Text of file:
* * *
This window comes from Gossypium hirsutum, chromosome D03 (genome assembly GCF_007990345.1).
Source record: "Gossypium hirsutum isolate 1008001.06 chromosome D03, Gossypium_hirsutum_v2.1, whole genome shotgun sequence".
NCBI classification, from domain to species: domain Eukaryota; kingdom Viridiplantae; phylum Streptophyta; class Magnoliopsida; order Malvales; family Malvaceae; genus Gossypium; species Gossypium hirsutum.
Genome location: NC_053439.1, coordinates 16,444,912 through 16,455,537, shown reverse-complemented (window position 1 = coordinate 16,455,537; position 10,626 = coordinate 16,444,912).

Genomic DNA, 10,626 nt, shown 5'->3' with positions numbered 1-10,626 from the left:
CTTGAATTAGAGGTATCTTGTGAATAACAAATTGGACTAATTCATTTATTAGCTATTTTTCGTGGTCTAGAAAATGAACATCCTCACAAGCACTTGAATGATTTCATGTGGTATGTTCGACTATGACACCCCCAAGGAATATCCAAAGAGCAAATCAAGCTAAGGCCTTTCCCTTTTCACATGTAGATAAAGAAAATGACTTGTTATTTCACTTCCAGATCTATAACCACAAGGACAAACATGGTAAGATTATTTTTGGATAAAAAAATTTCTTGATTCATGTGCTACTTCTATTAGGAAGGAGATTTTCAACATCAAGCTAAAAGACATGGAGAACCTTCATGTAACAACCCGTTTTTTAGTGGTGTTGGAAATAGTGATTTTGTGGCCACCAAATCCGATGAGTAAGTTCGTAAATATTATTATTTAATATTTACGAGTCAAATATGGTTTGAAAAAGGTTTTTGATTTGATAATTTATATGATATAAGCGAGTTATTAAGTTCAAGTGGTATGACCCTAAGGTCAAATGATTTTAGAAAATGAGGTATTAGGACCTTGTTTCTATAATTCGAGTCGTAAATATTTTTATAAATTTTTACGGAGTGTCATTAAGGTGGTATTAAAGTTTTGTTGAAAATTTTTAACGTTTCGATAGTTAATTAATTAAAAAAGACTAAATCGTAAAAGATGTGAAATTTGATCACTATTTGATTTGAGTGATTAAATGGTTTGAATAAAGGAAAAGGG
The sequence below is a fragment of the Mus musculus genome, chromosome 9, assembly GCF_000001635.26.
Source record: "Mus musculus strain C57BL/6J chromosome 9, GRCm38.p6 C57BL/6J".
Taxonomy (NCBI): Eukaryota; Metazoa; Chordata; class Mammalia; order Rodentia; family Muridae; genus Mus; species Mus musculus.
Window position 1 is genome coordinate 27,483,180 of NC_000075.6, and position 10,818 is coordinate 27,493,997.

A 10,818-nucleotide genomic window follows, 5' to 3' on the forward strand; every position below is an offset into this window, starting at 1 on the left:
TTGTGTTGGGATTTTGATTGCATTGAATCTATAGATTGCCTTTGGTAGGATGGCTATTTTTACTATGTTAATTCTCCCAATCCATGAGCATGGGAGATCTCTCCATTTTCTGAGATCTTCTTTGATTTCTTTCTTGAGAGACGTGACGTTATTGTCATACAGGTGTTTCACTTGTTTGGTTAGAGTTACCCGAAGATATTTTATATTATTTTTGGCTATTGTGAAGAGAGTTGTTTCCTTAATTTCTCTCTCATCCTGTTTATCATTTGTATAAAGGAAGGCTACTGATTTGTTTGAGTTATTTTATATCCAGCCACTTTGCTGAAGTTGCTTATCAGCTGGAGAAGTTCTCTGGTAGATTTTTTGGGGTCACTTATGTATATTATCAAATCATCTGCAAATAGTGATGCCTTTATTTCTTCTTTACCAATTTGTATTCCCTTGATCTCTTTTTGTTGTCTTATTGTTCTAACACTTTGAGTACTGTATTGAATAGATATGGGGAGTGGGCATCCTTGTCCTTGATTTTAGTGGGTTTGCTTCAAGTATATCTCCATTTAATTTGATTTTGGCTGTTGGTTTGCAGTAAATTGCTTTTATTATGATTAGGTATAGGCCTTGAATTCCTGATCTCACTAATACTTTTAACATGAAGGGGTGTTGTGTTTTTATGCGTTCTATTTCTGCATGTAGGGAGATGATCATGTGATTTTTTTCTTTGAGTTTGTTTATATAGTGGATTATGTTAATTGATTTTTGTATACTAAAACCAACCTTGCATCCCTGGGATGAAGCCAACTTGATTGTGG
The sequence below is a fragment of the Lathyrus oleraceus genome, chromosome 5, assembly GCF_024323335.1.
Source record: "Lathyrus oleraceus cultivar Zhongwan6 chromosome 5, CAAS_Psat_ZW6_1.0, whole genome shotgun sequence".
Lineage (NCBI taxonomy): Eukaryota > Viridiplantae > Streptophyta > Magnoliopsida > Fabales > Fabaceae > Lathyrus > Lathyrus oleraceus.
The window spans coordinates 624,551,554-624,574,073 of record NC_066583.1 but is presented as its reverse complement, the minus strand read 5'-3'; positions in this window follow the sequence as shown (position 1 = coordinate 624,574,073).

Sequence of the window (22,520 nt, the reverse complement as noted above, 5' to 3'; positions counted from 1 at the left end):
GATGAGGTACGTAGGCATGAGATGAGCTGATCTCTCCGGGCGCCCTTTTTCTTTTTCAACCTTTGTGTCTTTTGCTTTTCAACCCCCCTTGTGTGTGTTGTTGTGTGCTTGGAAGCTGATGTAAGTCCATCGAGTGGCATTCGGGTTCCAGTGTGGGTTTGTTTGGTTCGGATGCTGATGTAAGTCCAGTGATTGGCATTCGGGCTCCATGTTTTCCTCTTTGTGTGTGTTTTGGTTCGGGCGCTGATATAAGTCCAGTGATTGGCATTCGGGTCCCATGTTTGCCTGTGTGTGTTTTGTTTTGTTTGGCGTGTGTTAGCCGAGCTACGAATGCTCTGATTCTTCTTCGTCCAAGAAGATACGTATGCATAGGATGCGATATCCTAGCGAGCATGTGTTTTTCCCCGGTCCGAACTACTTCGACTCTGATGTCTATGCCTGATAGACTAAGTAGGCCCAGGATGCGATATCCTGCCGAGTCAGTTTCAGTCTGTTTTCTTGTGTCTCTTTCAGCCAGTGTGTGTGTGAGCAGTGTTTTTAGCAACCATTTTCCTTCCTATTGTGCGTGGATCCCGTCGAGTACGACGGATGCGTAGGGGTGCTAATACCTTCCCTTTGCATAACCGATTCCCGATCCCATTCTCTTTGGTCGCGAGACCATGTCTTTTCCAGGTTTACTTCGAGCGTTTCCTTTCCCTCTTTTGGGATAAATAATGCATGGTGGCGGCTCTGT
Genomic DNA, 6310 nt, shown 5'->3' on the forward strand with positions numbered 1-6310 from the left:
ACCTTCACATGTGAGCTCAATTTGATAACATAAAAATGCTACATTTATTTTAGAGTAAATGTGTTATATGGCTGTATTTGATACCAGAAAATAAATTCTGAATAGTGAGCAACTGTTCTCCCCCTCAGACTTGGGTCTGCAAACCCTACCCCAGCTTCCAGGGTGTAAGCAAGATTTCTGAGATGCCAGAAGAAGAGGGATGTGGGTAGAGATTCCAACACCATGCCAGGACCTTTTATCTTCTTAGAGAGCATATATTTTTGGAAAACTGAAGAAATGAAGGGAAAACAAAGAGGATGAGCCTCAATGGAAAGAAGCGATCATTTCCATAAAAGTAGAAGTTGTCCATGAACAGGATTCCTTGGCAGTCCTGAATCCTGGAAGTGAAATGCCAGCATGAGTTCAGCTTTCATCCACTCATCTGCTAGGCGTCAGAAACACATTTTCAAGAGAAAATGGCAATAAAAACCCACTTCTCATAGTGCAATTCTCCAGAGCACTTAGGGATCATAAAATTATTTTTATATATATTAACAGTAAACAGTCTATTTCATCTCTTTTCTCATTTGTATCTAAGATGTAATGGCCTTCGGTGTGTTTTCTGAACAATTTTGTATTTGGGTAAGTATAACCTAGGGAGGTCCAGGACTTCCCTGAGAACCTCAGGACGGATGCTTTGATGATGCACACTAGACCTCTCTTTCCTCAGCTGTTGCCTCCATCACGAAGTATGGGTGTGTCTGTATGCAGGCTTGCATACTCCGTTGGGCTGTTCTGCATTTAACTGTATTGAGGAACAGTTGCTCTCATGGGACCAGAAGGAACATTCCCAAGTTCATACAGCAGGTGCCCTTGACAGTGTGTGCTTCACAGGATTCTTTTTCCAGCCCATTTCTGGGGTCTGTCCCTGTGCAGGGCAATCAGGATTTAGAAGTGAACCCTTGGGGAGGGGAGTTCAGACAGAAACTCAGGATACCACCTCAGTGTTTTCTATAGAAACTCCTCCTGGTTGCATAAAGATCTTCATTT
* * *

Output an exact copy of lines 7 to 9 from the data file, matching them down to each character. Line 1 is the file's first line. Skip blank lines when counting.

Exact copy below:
The sequence below is a fragment of the Mus musculus genome, chromosome 9, assembly GCF_000001635.26.
Source record: "Mus musculus strain C57BL/6J chromosome 9, GRCm38.p6 C57BL/6J".
Taxonomy (NCBI): Eukaryota; Metazoa; Chordata; class Mammalia; order Rodentia; family Muridae; genus Mus; species Mus musculus.